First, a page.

It seems that after 15 years of predicting better security for the Domain Name System, the time has finally come for the implementation of DNSSEC, the technology that adds extensions to DNS, to provide origin authentication of said data and its integrity.
According to Technology Review, Verisign, the company that manages the .com and .net registries, announced yesterday that it plans to start testing the mechanism soon and to finish deploying it across those two domains by 2011. The first step towards the all-encompassing application of this security technology is announced for the 1st of December, when ICANN (Internet Corporation for Assigned Names and Numbers) will create the top-level key for verifying domain names.
How does the system work? DNSSEC simply adds cryptographic information to domain records, so that malicious persons can’t spoof DNS entries and trick unsuspecting Internet users by making them believe they find themselves on a safe domain instead of one being used to defraud them of personal information.
You might wonder about why it took so long for it to start gaining ground. The answer to that question is, of course, money. To implement DNSSEC, the companies have to change servers and software and, in doing so, incur more costs, so they have been reluctant to start the change.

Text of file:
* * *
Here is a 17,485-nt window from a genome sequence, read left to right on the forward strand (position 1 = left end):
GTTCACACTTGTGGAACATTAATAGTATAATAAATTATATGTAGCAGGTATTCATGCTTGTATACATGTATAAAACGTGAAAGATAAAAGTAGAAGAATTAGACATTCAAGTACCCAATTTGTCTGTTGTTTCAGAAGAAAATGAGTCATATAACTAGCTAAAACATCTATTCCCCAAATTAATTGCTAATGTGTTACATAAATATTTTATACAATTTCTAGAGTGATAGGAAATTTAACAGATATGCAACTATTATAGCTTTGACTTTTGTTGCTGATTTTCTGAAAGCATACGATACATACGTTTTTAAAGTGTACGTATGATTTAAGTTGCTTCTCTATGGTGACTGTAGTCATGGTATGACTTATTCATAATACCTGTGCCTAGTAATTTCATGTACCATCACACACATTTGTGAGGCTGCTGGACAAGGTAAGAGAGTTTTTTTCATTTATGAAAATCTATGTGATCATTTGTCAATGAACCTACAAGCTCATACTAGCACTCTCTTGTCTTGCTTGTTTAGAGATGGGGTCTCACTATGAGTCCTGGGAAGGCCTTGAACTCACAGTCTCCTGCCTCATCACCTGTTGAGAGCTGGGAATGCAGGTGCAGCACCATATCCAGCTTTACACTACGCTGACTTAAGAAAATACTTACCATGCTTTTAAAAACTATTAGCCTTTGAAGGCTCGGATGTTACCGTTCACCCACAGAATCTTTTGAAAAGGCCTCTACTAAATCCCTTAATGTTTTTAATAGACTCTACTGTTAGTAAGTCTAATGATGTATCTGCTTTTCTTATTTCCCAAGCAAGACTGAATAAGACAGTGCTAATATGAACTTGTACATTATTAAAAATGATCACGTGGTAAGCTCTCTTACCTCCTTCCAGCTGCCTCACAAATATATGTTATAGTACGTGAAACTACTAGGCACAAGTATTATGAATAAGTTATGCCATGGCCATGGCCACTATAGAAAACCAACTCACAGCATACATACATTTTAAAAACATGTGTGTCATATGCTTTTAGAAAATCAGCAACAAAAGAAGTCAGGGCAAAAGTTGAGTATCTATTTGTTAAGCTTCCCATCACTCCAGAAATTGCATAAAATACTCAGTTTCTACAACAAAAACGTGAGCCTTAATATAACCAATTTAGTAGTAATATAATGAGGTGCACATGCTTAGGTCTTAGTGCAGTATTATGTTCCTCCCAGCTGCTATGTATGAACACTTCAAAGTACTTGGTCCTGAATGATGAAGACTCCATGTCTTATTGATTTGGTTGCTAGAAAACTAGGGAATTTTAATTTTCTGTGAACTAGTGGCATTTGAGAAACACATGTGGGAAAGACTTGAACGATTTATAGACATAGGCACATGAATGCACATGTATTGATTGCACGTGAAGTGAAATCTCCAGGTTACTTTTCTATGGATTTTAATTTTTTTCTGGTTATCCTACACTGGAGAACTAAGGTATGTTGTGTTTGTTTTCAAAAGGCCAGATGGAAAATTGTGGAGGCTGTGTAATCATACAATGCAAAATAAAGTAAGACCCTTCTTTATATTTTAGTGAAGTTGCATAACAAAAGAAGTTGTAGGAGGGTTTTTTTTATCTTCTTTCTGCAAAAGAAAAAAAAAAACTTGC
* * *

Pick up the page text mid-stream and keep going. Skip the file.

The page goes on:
The implementation of DNSSEC will create a trust system, a hierarchy at the top of which ICANN, the US Department of Commerce and Verisign will sit and manage a master key that will validate lower level keys, which will in turn be used to sign other domains for which the holders of the keys are accountable for.
It is interesting to note that Verisign is not a pioneer in this field. Sweden’s national domain .se was the first ccTLD in the world that implemented DNSSEC some three years ago. Puerto Rico, Mexico, Brazil, Bulgaria, and the Czech Republic followed suit. Also, 5 months ago The Public Internet Registry has begun cryptographically signing the .org TLD using DNSSEC.